It is here—and hopefully not here only—that you’ll see Granderson congratulated for a feat that no other player has duplicated in the 100+ years of MLB. It is also here—and here only—that you’ll see this feat brilliantly named, “The Granderson Special.” If you didn’t apply sarcasm to the last sentence, please do so now. Congratulations, Curtis! I’m guessing it’ll only be two or three more years until your numbers aren’t taken for granted by media outside of Detroit. Granderson should finish in the top five of the AL MVP voting but I don’t think that’s going to happen. In fact, I would not be surprised if Grady Sizemore finishes ahead of him in the same way he made the All-Star team ahead of Granderson with inferior numbers and his own manager as the AL All-Star manager. Imagine what those numbers could be if he learns to hit lefties.

Thursday, September 13, 2007

The 3,000-hits club is in danger

I have been trying to get this post out for a few weeks now but too many things have come up putting this baby on the back-burner. Now is as good of a time as any. The numbers are from a few weeks back so keep that in mind. Edgar Renteria went through a lengthy absence which will impact my numbers for him slightly.

The 3,000-hit mark has long been considered an accomplishment that guarantees election to the MLB Hall of Fame. Unlike the 500-HR plateau that has come under fire lately because of its increased membership, the 3,000-hits mark is still considered the benchmark for entry to the “Hall.” The legitimacy of the 3,000-hit plateau has not been called into question by the steroid era although one could argue that Rafael Palmeiro and Barry Bonds (Bonds is only 80 hits from the mark) were aided just as much in their quest for 500-HRs as they were in their quest for 3,000-hits. Still, steroids and 3,000 hits are rarely, if ever, discussed in tandem. It takes much longer to achieve 3,000 hits than to hit 500 home runs. No player has ever reached 3,000 hits with a career batting average of less than .276 so you obviously have to be a better-than-average hitter to reach that mark as well. Those are just a few of the reasons why the 3,000 hit mark has been immune from the steroid talk.

While I can’t see a legitimate reason short of suspected steroid use (and even then, it’s not necessarily the right decision) to keep a player who has reached 500 career home runs out of the Hall of Fame, I can see keeping a player who has reached 3,000 career hits out of the Hall of Fame. I am actually surprised that this hasn’t happened yet. Harold Baines came the closest. He made it to 2,866 without making the Hall of Fame. Baines may have made the Hall of Fame with an extra 134 career hits but he still wouldn’t have deserved it.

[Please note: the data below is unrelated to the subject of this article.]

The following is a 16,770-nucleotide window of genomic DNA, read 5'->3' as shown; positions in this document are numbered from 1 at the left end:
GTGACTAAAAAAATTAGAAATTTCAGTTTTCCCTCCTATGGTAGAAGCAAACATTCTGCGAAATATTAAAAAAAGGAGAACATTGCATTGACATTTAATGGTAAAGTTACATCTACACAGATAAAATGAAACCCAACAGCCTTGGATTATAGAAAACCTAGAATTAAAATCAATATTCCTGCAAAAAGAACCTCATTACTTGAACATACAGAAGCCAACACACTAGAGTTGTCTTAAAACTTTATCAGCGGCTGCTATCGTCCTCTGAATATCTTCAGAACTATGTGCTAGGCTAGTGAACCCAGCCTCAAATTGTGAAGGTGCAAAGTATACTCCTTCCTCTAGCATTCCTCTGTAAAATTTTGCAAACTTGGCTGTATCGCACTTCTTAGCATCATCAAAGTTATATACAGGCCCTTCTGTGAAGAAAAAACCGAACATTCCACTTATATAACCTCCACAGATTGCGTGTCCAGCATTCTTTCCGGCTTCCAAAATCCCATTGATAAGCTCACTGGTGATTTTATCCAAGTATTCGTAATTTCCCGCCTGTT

It is certainly true that most hitters that reach 3,000 hits are of the elite variety, it is not true that a player must be elite to reach that mark. It just hasn’t happened yet. Cal Ripken reached 3,000 hits in 21 seasons with only a .276 batting average. Robin Yount accomplished it by hitting .285 over 20 seasons. Lou Brock did it by hitting .293 over 19 seasons. Those players certainly weren’t run-of-the-mill hitters. Ripken and Young won multiple MVP awards and Brock broke the all-time stolen base record that stood for 80 years. But, there are a lot of mediocre baseball players who hit .275. Odds are that one of those players who hits in the .275-.295 range will stick around for 20 years due to a combination of good health and good luck. As I mentioned above, I am shocked that it hasn’t happened yet in 100+ years of baseball. That led me to research active players who have the best chance of reaching the 3,000 career hits who almost certainly would not be elected to the Hall of Fame even with that accomplishment. What I found was actually not-at-all unexpected personally but maybe a bit surprising to most baseball fans. There are at least 10 players that fit the description of a non-Hall of Fame caliber player who could reach 3,000 hits. I would be surprised if none of them reach 3,000 hits—meaning that we could actually be very close to seeing a player with 3,000 hits kept out of the Hall of the Fame for the first time ever.

Here a list of the players who are the closest to 3,000 hits who probably won’t make the Hall of Fame regardless of whether they reach the mark or not (listed in order from oldest to youngest):

--------------------------Total* needed # seasons until 42 hits per season needed
Luis Gonzalez---------2530-----470---------3------------------------157
Garrett Anderson------2200-----800---------6-----------------------133
Ray Durham-----------1975-----1025--------6-----------------------171
Shawn Green----------2020------980---------8-----------------------123
Johnny Damon--------2100------900---------9-----------------------100